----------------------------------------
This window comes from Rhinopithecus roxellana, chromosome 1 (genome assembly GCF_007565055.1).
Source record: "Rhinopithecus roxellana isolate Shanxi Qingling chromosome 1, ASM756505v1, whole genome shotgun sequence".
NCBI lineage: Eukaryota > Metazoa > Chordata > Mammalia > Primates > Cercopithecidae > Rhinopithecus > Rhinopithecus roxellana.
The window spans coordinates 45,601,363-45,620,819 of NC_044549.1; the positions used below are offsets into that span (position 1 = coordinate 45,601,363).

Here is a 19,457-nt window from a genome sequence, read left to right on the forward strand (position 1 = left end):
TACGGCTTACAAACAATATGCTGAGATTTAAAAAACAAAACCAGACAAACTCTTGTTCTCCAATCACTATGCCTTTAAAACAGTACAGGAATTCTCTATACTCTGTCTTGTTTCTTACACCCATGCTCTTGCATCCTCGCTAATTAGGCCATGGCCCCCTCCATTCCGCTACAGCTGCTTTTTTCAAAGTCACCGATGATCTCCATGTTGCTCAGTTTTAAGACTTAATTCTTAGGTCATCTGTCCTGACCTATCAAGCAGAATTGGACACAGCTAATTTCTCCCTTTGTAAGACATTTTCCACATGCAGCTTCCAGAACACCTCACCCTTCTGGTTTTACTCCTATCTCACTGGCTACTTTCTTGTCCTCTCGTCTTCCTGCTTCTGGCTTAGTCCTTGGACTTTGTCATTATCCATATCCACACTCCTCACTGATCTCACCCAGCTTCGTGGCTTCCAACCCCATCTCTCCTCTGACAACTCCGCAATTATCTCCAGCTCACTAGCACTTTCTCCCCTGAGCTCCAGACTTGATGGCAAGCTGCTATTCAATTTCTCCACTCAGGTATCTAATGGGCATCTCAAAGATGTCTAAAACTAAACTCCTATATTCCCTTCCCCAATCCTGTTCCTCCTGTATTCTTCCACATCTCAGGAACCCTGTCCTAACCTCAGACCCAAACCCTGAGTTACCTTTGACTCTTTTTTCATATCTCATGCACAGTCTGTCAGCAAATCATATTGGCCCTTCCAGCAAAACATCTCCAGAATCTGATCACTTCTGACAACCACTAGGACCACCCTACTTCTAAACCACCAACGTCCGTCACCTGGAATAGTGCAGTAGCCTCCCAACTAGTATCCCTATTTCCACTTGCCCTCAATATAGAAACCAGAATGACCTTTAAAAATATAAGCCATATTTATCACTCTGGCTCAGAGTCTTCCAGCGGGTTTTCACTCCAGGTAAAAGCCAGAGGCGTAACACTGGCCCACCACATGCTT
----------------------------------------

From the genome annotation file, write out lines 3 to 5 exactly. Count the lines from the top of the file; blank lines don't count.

NCBI lineage: Eukaryota > Metazoa > Chordata > Mammalia > Primates > Cercopithecidae > Rhinopithecus > Rhinopithecus roxellana.
The window spans coordinates 45,601,363-45,620,819 of NC_044549.1; the positions used below are offsets into that span (position 1 = coordinate 45,601,363).

Here is a 19,457-nt window from a genome sequence, read left to right on the forward strand (position 1 = left end):